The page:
Asbestos related disease


  • Asbestos is a naturally occuring silicate which was used extensively as chemical/thermal insulation in the construction and ship-building industries in the second half of the 20th century
    • It is now rarely used due to its effect on health
  • Disease severity is often related to both amount and duration of exposure.  There is usually a latent period of years before any disease presents.
  • The generation of people (mainly construction trade workers) exposed to asbestos is now presenting with disease
  • ~2,300 people died of mesothelioma in 2010 (this figure is increasing and is expected to peak around 2016


  • After inhalation of asbestos fibres, fibres usually become lodged in the alveolar bifurcations, there is an immune response to the foreign body.  However, the fibres are resistant and remain.  As the immune response continues, fibrosis occurs.
    • This can occur in the alveoli and, in later disease, bronchioles/bronchi- causing a restrictive lung disease (asbestosis)
    • This can also occur in the pleura.  Once fibres enter the alveoli and are phagocytosed they are taken deeper into the interstitium and can reach the pleura.  It is thought that minimal exposure to asbestos by the pleura is enough to cause disease.


  • Benign
    • Pleural Plaques
      • Discrete areas of hyaline fibrosis that occur on the parietal pleura of the chest wall, diaphragm, pericardium or mediastinum
      • Almost always asymptomatic; no impairment of lung function
      • Usually benign
      • Identified on X-ray
    • Acute benign asbestos pleurisy and Diffuse pleural thickening
      • ABAP is a common condition of asbestos workers
        • Features include pleuritic chest pain, mild fever, mild SOB/tachycardia
      • DPT affects the visceral pleura and is characterised initially by parenchymal fibrosis/banding and then diffuse thickening of the pleura.  It can occur in up to 1/3 of exposed patients
        • It can cause restrictive lung function, exertional breathlessness, and chest pain (which may be persistent)
        • On X-ray, thickening of the pleura combined with disappearance of the costophrenic angles
          • Occasionally, severe disease can appear a ’round atelectasis’ (infolding of redundant pleura), which may be mistaken for a mass lesion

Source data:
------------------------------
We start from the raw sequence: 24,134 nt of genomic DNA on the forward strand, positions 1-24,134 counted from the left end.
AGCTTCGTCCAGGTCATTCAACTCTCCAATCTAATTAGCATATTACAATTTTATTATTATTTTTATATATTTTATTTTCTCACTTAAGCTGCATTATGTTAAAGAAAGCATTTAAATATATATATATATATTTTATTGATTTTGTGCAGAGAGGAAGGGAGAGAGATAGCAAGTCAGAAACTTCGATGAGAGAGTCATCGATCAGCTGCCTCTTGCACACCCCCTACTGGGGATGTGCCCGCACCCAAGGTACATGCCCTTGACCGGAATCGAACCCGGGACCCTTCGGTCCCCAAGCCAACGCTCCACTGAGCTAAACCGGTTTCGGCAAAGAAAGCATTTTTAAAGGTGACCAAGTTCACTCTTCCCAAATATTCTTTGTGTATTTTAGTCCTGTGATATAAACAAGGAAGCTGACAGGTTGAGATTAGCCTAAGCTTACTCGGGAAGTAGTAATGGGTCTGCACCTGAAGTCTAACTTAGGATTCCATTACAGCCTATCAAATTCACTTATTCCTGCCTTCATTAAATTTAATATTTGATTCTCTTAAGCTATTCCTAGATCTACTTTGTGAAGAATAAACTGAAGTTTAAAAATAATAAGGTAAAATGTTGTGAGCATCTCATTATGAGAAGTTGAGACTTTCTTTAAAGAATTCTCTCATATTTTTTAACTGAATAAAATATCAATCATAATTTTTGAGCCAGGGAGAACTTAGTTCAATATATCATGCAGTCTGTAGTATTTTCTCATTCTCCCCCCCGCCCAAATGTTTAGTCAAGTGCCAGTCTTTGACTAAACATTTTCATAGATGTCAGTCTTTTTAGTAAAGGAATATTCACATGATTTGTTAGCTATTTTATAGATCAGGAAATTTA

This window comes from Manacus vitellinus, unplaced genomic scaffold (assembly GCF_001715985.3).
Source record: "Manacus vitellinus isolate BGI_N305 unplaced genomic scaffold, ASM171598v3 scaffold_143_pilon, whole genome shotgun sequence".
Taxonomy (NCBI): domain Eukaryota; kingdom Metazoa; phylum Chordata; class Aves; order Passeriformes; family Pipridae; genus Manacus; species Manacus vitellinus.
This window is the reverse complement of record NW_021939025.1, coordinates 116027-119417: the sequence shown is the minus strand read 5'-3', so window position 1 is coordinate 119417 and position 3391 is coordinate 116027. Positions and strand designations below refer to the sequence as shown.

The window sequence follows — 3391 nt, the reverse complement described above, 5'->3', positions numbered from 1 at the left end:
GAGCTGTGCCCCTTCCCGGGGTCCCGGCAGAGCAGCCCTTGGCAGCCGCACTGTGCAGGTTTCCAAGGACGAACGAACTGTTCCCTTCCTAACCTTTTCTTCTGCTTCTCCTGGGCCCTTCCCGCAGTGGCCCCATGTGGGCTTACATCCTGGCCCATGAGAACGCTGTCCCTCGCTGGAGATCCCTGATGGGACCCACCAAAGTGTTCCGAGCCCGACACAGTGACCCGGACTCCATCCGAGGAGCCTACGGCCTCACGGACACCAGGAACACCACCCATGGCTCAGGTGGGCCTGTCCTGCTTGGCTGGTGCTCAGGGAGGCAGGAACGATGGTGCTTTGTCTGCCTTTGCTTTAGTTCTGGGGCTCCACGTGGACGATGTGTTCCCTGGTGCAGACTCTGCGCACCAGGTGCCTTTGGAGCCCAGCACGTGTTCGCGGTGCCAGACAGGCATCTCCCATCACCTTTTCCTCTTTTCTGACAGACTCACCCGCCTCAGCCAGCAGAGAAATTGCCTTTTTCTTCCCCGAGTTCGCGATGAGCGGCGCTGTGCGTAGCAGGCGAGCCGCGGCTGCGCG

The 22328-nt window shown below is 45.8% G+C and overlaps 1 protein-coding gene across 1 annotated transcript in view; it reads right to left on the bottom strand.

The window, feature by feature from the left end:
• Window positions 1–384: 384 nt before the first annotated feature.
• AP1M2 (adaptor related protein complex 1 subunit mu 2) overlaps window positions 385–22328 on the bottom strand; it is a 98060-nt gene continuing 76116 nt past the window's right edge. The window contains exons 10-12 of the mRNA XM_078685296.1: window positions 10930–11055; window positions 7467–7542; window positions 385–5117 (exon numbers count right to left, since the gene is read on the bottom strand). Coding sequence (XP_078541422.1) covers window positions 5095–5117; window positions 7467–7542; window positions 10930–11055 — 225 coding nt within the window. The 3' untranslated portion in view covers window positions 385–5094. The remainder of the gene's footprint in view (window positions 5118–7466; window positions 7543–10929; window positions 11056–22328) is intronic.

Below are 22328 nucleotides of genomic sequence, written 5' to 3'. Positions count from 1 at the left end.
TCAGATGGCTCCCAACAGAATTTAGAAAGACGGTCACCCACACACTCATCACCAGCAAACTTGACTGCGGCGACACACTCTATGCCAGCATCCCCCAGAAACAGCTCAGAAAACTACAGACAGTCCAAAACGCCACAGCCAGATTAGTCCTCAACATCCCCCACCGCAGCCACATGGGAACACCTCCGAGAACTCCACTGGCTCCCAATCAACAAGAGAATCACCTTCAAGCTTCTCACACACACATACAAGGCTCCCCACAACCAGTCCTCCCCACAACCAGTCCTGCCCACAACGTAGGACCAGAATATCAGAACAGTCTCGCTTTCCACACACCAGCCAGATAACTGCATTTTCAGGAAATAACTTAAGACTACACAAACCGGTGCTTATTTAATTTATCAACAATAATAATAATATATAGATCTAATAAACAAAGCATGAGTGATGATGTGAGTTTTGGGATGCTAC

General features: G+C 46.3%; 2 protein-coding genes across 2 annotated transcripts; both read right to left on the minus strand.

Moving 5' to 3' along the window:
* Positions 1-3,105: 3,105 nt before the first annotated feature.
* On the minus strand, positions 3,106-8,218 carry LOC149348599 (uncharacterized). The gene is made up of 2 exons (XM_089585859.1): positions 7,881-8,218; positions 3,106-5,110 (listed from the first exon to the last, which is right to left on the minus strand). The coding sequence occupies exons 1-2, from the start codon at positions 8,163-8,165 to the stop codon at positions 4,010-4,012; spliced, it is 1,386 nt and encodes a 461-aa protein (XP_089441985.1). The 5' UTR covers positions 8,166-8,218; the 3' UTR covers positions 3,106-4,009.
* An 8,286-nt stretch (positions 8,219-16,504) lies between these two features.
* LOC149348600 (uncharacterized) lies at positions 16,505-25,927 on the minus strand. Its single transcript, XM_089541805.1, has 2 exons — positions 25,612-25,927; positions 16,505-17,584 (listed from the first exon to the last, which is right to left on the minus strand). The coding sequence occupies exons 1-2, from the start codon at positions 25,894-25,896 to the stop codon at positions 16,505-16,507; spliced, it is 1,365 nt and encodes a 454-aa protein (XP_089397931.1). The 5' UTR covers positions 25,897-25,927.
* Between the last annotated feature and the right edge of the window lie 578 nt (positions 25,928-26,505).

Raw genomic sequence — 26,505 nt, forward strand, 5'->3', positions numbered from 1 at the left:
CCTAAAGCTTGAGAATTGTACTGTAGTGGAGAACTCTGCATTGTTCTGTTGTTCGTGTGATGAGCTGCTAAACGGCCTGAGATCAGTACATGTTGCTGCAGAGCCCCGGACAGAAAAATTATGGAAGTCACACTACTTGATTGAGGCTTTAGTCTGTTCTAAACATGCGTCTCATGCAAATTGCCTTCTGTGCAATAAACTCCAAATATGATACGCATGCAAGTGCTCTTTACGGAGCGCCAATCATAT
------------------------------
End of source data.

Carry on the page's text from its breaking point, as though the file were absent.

• There is no active treatment although surgical pleurodesis/decortication may be an option.  It is important to exclude any cancers including mesothelioma.
  • Asbestosis
    • Diffuse parenchymal lung disease, usually only found in people working with asbestos (high-exposure)
      • Usually quite slow to progress and tends to have a better prognosis than idiopathic restrictive lung disease.  However, respiratory failure and cor pulmonale can occur
      • Lung cancer is common in patients with asbestosis (40%) and mesothelioma can also develop (10%)
    • Usually presents with SOB on exertion and fine, late inspiratory crackles over the lower zones
      • +/- finger clubbing
    • Lung function tests show a restrictive lung defect and HRCT scan shows ground-glass/honeycombing similar to UIP (interstitial lung disease)
      • Biopsy is not required if a history of exposure is present, but histology would show alveolar fibrosis with asbestos bodies (at least 2/cm²)
  • Mesothelioma
    • Malignant tumour of the pleura (or peritoneum) almost exclusively caused by asbestos and can occur many years after exposure.  Prognosis is extremely poor, with an average life-expectancy of around 16 months from diagnosis.
      • Incidence ~1.25/100,000
    • Usually presents as breathless secondary to pleural effusion (can be acute) and/or constant chest pain (chest wall involvement)
      • It can also cause heart failure (pericardial effusion, if involved)
      • Weight loss, fatigue, sweats, finger clubbing may all be present and lymphadenopathy may suggest malignant spread (as might other signs of organ involvement e.g. organomegaly, bone pain/tenderness, GI symptoms
    • CXR/CT may show pleural effusion, pleural thickening, pleural mass (may also show rib destruction from local invasion)
      • Biopsy will confirm disease.  Pleural fluid doesn’t usually provide diagnosis.
    • Management is usually palliative (including chemo-/radio-therapy) although radical surgery may be possible for patients fit for surgery

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